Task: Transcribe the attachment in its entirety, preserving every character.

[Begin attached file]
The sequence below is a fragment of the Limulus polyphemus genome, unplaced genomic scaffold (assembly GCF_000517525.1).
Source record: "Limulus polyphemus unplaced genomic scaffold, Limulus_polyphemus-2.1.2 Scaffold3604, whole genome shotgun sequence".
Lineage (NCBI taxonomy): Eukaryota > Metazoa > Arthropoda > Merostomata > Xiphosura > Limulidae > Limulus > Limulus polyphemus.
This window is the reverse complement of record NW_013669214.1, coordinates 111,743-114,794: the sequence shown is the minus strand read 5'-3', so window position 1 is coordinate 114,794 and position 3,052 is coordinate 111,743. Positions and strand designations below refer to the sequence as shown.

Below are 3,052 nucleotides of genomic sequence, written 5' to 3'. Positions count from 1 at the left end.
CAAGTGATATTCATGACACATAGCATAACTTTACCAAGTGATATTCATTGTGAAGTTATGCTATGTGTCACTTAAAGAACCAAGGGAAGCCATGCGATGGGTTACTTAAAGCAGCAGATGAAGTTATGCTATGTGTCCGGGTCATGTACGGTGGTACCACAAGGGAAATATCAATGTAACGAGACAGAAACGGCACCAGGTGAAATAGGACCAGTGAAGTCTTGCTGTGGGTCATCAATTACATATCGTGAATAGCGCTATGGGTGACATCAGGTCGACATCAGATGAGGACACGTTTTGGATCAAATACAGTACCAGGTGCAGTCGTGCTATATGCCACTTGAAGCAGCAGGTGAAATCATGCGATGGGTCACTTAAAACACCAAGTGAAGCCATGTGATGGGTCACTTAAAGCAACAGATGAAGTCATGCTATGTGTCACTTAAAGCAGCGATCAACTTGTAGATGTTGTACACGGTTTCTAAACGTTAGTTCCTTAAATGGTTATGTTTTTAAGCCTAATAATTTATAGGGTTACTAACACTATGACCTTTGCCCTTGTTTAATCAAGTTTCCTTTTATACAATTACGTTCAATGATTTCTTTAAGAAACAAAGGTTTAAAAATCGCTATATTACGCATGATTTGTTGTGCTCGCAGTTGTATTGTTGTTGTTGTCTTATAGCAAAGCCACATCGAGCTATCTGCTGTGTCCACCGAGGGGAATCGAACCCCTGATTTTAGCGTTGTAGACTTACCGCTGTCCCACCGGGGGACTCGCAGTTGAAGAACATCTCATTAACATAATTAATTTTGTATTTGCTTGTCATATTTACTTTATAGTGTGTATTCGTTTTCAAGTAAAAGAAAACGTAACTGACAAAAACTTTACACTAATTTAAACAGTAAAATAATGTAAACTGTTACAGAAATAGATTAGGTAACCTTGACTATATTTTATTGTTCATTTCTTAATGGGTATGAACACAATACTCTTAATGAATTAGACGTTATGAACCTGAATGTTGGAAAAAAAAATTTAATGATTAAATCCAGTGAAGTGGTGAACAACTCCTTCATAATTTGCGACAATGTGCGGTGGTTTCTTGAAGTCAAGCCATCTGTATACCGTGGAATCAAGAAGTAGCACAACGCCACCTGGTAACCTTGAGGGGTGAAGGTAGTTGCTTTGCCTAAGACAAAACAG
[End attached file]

The sequence below is a fragment of the Limulus polyphemus genome, unplaced genomic scaffold (assembly GCF_000517525.1).
Source record: "Limulus polyphemus unplaced genomic scaffold, Limulus_polyphemus-2.1.2 Scaffold3604, whole genome shotgun sequence".
Lineage (NCBI taxonomy): Eukaryota > Metazoa > Arthropoda > Merostomata > Xiphosura > Limulidae > Limulus > Limulus polyphemus.
This window is the reverse complement of record NW_013669214.1, coordinates 111,743-114,794: the sequence shown is the minus strand read 5'-3', so window position 1 is coordinate 114,794 and position 3,052 is coordinate 111,743. Positions and strand designations below refer to the sequence as shown.

Below are 3,052 nucleotides of genomic sequence, written 5' to 3'. Positions count from 1 at the left end.
CAAGTGATATTCATGACACATAGCATAACTTTACCAAGTGATATTCATTGTGAAGTTATGCTATGTGTCACTTAAAGAACCAAGGGAAGCCATGCGATGGGTTACTTAAAGCAGCAGATGAAGTTATGCTATGTGTCCGGGTCATGTACGGTGGTACCACAAGGGAAATATCAATGTAACGAGACAGAAACGGCACCAGGTGAAATAGGACCAGTGAAGTCTTGCTGTGGGTCATCAATTACATATCGTGAATAGCGCTATGGGTGACATCAGGTCGACATCAGATGAGGACACGTTTTGGATCAAATACAGTACCAGGTGCAGTCGTGCTATATGCCACTTGAAGCAGCAGGTGAAATCATGCGATGGGTCACTTAAAACACCAAGTGAAGCCATGTGATGGGTCACTTAAAGCAACAGATGAAGTCATGCTATGTGTCACTTAAAGCAGCGATCAACTTGTAGATGTTGTACACGGTTTCTAAACGTTAGTTCCTTAAATGGTTATGTTTTTAAGCCTAATAATTTATAGGGTTACTAACACTATGACCTTTGCCCTTGTTTAATCAAGTTTCCTTTTATACAATTACGTTCAATGATTTCTTTAAGAAACAAAGGTTTAAAAATCGCTATATTACGCATGATTTGTTGTGCTCGCAGTTGTATTGTTGTTGTTGTCTTATAGCAAAGCCACATCGAGCTATCTGCTGTGTCCACCGAGGGGAATCGAACCCCTGATTTTAGCGTTGTAGACTTACCGCTGTCCCACCGGGGGACTCGCAGTTGAAGAACATCTCATTAACATAATTAATTTTGTATTTGCTTGTCATATTTACTTTATAGTGTGTATTCGTTTTCAAGTAAAAGAAAACGTAACTGACAAAAACTTTACACTAATTTAAACAGTAAAATAATGTAAACTGTTACAGAAATAGATTAGGTAACCTTGACTATATTTTATTGTTCATTTCTTAATGGGTATGAACACAATACTCTTAATGAATTAGACGTTATGAACCTGAATGTTGGAAAAAAAAATTTAATGATTAAATCCAGTGAAGTGGTGAACAACTCCTTCATAATTTGCGACAATGTGCGGTGGTTTCTTGAAGTCAAGCCATCTGTATACCGTGGAATCAAGAAGTAGCACAACGCCACCTGGTAACCTTGAGGGGTGAAGGTAGTTGCTTTGCCTAAGACAAAACAG